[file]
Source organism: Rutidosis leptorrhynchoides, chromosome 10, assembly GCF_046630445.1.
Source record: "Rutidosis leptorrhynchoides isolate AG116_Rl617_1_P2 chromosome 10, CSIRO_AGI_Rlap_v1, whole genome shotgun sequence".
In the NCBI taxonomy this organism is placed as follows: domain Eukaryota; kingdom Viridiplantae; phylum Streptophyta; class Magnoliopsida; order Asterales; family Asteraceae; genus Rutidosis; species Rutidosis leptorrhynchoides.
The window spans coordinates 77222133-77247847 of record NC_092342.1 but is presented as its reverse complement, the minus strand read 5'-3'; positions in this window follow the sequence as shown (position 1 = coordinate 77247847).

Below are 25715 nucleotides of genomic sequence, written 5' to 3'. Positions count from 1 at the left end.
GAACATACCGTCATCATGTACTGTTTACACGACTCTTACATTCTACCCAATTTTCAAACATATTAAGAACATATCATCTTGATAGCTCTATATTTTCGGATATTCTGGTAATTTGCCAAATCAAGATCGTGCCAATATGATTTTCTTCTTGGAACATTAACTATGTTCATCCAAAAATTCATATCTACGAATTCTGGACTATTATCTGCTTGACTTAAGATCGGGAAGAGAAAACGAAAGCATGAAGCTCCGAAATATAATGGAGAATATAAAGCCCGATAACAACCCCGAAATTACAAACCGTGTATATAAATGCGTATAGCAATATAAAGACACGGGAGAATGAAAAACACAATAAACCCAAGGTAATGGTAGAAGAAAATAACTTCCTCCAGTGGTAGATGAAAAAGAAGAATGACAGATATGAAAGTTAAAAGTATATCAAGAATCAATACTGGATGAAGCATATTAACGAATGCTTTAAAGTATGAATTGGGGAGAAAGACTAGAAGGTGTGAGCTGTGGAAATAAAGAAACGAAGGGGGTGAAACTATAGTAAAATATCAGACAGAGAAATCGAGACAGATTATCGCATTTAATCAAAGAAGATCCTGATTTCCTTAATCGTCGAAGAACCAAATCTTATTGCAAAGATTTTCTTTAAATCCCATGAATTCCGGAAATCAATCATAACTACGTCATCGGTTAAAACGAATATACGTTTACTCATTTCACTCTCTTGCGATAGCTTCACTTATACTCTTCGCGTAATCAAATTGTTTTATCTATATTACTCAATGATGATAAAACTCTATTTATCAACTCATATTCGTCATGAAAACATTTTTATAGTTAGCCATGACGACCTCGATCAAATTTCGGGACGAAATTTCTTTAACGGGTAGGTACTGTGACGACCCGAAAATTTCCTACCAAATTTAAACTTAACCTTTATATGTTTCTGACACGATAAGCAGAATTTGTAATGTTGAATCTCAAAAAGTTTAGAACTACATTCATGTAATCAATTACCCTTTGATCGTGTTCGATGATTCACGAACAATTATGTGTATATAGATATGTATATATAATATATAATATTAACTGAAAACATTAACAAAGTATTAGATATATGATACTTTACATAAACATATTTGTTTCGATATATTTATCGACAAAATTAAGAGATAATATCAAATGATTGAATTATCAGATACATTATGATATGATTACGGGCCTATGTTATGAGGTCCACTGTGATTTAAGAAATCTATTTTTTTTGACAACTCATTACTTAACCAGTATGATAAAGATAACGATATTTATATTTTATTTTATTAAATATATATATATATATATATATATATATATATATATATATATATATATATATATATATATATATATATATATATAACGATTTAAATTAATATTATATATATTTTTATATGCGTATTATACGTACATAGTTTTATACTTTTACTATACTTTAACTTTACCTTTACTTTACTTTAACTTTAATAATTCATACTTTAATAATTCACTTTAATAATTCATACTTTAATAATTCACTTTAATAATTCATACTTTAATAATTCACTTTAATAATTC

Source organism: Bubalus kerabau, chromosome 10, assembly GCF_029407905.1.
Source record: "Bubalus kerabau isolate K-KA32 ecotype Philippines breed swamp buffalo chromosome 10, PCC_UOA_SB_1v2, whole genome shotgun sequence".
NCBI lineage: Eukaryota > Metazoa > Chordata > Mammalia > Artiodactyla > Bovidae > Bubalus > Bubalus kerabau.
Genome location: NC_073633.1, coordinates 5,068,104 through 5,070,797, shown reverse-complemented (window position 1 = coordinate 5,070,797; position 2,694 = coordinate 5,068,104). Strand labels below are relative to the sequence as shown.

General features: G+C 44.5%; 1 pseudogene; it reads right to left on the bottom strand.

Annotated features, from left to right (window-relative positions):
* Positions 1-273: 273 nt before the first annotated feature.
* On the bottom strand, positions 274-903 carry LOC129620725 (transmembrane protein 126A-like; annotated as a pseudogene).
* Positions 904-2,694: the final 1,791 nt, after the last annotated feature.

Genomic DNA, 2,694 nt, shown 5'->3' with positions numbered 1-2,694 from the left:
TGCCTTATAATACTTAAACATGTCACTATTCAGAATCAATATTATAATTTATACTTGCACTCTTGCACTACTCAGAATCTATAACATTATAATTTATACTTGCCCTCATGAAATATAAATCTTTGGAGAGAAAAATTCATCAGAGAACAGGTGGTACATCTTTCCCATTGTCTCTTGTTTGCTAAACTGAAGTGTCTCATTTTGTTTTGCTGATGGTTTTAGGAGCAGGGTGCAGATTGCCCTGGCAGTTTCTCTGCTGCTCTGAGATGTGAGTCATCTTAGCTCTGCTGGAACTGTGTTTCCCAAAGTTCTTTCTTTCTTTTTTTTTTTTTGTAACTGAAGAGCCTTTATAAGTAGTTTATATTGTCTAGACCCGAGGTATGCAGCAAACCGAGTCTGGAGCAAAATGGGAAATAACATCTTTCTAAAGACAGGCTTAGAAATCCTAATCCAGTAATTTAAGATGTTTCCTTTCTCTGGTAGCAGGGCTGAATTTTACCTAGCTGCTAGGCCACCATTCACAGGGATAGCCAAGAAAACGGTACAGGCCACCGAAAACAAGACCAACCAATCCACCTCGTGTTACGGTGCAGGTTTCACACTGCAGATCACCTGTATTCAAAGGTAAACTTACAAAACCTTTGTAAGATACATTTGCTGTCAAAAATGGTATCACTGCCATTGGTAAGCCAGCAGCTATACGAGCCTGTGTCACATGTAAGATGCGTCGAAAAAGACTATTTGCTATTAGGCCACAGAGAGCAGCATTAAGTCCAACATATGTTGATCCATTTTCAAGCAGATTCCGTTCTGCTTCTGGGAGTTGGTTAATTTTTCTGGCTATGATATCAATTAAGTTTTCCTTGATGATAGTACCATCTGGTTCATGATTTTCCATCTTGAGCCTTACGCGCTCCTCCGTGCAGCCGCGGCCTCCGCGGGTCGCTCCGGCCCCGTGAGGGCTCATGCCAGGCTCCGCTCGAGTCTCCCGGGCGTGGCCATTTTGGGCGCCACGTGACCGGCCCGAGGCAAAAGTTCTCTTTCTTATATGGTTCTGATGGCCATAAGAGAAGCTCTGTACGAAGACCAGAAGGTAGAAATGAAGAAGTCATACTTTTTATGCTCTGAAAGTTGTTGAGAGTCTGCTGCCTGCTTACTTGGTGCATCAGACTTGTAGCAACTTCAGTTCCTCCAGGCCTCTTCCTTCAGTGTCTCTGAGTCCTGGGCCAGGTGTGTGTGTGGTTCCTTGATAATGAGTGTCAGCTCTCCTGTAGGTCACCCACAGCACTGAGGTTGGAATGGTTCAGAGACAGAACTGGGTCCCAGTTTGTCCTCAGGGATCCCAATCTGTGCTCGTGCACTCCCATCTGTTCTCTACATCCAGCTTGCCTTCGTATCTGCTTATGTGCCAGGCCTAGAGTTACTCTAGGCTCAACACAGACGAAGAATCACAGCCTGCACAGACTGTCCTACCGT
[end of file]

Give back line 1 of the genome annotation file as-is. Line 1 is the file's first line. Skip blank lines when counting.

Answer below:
Source organism: Rutidosis leptorrhynchoides, chromosome 10, assembly GCF_046630445.1.